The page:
Dr Julian Lewis: To ask the Secretary of State for Transport, what recent assessment he has made of the effect on casualty (a) removal from crash scenes and (b) prospects of survival, of the inability of emergency service vehicles to reach serious accident locations on smart motorways, following the conversion of their hard shoulder into an extra lane; and if he will make a statement. 
[Due for Answer on 10 June]
The Parliamentary Under Secretary of State for Transport (Rachel Maclean): Throughout the design and development of All Lane Running (ALR) motorways, there has been extensive consultation with the emergency services to ensure that they have safe and effective operating procedures. Highways England has signed a national agreement with the Police, Fire and Ambulance services, setting out the principles of operating ALR motorways and responding to incidents, along with regional operating agreements to cover individual schemes.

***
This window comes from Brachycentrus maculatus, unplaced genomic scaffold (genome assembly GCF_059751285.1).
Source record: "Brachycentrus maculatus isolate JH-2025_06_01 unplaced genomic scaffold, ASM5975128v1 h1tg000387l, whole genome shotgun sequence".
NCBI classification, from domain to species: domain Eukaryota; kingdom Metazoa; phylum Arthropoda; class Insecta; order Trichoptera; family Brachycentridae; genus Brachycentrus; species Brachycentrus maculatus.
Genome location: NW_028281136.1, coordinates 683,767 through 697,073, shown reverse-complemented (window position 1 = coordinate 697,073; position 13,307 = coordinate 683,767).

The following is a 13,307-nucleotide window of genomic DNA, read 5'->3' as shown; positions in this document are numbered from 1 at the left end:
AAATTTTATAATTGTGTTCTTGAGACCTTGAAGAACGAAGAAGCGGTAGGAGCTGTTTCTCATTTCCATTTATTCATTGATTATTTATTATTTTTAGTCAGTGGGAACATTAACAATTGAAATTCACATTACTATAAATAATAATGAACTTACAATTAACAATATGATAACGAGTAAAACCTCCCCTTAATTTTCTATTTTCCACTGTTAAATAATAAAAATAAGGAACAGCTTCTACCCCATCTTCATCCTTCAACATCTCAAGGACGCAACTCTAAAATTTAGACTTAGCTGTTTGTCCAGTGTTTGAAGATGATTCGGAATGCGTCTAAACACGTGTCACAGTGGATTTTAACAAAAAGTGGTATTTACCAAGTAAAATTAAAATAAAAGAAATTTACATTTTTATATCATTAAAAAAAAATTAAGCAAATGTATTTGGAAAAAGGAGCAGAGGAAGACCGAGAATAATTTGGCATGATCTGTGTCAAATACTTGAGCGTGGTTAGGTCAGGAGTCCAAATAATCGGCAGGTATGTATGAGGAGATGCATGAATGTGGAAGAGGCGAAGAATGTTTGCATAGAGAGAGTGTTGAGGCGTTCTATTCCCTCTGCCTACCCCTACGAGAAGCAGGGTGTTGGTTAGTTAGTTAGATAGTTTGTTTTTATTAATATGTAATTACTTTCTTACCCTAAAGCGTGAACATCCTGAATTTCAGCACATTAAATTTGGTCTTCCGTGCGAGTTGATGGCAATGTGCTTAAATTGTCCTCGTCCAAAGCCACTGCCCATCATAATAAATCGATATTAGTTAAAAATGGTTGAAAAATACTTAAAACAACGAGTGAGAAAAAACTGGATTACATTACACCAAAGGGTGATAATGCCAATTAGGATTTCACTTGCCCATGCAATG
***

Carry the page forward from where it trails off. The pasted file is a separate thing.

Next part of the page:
Highways England undertakes regular stakeholder engagement events across all regions, which the emergency services attend. Highways England's regional teams routinely engage with key stakeholders, including police forces and other emergency services. In light of its extensive engagement with the emergency services, Highways England has not made a specific assessment of the effect on casualties of the ability of emergency service vehicles to reach the scene of serious incident locations on ALR motorways. Highways England is not aware of this issue being one which is consistently raised through its various forums.